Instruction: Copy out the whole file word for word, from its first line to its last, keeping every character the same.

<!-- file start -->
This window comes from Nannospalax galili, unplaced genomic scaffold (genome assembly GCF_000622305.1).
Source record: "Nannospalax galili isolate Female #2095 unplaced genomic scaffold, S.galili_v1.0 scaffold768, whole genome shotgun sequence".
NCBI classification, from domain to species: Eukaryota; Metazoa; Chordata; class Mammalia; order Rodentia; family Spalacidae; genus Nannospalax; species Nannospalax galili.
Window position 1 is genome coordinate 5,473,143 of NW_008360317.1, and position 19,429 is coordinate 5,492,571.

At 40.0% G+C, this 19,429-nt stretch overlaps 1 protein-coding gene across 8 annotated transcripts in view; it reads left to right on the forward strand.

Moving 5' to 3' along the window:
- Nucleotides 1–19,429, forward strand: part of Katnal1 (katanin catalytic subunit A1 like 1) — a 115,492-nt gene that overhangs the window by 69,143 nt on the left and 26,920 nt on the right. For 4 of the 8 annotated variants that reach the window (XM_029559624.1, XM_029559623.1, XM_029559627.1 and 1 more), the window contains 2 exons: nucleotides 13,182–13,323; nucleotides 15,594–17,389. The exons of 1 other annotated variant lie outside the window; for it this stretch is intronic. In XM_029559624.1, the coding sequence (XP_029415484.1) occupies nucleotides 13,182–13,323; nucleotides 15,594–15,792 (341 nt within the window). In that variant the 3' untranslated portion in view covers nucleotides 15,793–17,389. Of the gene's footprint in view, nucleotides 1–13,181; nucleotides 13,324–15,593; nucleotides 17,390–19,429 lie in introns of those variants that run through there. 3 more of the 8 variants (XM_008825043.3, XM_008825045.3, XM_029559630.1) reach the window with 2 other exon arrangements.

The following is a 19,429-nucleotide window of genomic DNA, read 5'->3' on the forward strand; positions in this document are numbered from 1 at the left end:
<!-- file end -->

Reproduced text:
This window comes from Nannospalax galili, unplaced genomic scaffold (genome assembly GCF_000622305.1).
Source record: "Nannospalax galili isolate Female #2095 unplaced genomic scaffold, S.galili_v1.0 scaffold768, whole genome shotgun sequence".
NCBI classification, from domain to species: Eukaryota; Metazoa; Chordata; class Mammalia; order Rodentia; family Spalacidae; genus Nannospalax; species Nannospalax galili.
Window position 1 is genome coordinate 5,473,143 of NW_008360317.1, and position 19,429 is coordinate 5,492,571.

At 40.0% G+C, this 19,429-nt stretch overlaps 1 protein-coding gene across 8 annotated transcripts in view; it reads left to right on the forward strand.

Moving 5' to 3' along the window:
- Nucleotides 1–19,429, forward strand: part of Katnal1 (katanin catalytic subunit A1 like 1) — a 115,492-nt gene that overhangs the window by 69,143 nt on the left and 26,920 nt on the right. For 4 of the 8 annotated variants that reach the window (XM_029559624.1, XM_029559623.1, XM_029559627.1 and 1 more), the window contains 2 exons: nucleotides 13,182–13,323; nucleotides 15,594–17,389. The exons of 1 other annotated variant lie outside the window; for it this stretch is intronic. In XM_029559624.1, the coding sequence (XP_029415484.1) occupies nucleotides 13,182–13,323; nucleotides 15,594–15,792 (341 nt within the window). In that variant the 3' untranslated portion in view covers nucleotides 15,793–17,389. Of the gene's footprint in view, nucleotides 1–13,181; nucleotides 13,324–15,593; nucleotides 17,390–19,429 lie in introns of those variants that run through there. 3 more of the 8 variants (XM_008825043.3, XM_008825045.3, XM_029559630.1) reach the window with 2 other exon arrangements.

The following is a 19,429-nucleotide window of genomic DNA, read 5'->3' on the forward strand; positions in this document are numbered from 1 at the left end: